A Hard Day opens Friday, July 24 at the Grand Illusion.
Unexpected – The second-best Cobie Smulders film of the year so far, falling well behind Andrew Bujalski’s romantic comedy Results. Director Kris Swanberg’s story is about a high school teacher (Smulders) who becomes pregnant and bonds with one of her students, an African-American girl with dreams of going to college and who is just-as-surprisingly knocked-up. Swanberg is mostly successful at navigating a minefield of problematicism, as the two leads are developed and performed with just enough nuance that neither ends up as the source of lesson-learning for the other. The dangers in such a scenario should be obvious – this is as eyeroll-inducing a premise for an American indie film as I’ve seen in a while (and that includes Me and Earl and the Dying Girl). Still, despite exceeding expectations, there isn’t enough depth to the characters (everyone outside the two leads is broadly painted and either inexplicable or pointless) to overcome cheap plot contrivances (a key point in the film requires both women to demonstrate a complete lack of understanding of the geography of Chicago-area colleges, which is pretty much unforgivable). It’s an OK movie with a couple of fine performances. Its success lies in eliciting a shrug rather than a wince.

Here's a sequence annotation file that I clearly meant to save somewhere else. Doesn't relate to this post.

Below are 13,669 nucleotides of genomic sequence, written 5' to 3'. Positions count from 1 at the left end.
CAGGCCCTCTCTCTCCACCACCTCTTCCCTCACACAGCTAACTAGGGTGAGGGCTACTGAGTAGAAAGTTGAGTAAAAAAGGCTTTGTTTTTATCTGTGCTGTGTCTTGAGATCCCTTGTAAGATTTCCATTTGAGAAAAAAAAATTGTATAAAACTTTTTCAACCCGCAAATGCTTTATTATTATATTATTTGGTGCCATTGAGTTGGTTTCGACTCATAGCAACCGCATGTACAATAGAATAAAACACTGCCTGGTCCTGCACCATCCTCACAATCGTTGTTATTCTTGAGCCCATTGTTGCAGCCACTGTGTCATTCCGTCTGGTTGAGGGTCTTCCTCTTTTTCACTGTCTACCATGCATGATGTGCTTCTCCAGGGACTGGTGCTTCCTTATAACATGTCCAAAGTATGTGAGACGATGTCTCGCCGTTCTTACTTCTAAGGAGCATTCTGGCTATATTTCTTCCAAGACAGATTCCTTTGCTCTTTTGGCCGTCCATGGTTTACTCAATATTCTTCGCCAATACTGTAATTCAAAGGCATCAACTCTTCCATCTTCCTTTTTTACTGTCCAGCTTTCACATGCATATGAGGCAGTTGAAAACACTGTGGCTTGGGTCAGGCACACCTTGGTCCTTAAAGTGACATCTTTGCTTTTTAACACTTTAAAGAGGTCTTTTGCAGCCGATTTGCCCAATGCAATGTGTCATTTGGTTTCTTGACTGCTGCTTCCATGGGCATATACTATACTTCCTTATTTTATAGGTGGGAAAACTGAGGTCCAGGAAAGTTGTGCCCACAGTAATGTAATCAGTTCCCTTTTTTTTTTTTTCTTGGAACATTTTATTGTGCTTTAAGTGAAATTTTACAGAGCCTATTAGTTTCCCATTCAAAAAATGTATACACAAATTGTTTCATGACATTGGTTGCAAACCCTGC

Unexpected open Friday July 24 at the Sundance Cinemas.
The Coffin in the Mountain – This first film from Chinese writer-director Xin Yukun presents an impressive and quite funny narrative tangle that builds slowly through three interconnected stories, sparked by a death in the woods. A young couple on the run, an older couple cheating on their spouses, and the village mayor all think the corpse is their responsibility and act accordingly to cover it up or avoid being discovered, with cosmically winky results.
Before settling down in the later sections, the opening third is shot in what has seemingly become the new international style. In recent years it seems we’ve moved away from the “Asian Minimalist” style of long shots and long takes to a more flowing style. Handheld cameras wandering freely around a space, usually too close to the actors. I’m hereby dubbing it “Dardennean Motion”. The first section effectively uses this style to emphasize the desperation and claustrophobia of the young lovers trapped together and on the run, only two open up as the film goes on as Xin’s whimsical blackness grows to encompass a whole universe.